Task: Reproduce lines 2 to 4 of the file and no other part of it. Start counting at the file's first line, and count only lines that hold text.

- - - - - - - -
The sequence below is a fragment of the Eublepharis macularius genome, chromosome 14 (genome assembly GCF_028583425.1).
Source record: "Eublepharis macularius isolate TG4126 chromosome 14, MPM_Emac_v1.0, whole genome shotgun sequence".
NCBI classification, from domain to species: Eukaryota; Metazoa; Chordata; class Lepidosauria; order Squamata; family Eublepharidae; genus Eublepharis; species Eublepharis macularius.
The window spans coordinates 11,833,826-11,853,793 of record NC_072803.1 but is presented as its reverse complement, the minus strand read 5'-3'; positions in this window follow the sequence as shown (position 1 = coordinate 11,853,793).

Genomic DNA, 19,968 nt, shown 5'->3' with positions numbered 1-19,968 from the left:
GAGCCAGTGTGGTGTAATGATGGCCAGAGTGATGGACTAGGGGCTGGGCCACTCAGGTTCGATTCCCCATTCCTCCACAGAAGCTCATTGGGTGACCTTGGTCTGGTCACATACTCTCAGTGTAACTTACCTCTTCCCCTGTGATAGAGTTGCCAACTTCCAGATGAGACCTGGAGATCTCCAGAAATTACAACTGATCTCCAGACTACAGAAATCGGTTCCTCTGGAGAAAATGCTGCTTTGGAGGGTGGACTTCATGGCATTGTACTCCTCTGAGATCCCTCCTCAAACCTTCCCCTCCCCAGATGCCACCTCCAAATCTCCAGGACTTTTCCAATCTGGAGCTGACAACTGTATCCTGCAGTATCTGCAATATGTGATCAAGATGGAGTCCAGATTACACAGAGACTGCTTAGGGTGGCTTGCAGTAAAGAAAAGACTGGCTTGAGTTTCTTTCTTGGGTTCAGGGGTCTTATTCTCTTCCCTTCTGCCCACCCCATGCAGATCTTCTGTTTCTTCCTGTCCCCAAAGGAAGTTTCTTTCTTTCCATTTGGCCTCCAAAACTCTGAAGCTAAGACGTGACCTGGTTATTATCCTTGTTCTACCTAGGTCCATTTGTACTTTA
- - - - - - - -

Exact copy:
Source record: "Eublepharis macularius isolate TG4126 chromosome 14, MPM_Emac_v1.0, whole genome shotgun sequence".
NCBI classification, from domain to species: Eukaryota; Metazoa; Chordata; class Lepidosauria; order Squamata; family Eublepharidae; genus Eublepharis; species Eublepharis macularius.
The window spans coordinates 11,833,826-11,853,793 of record NC_072803.1 but is presented as its reverse complement, the minus strand read 5'-3'; positions in this window follow the sequence as shown (position 1 = coordinate 11,853,793).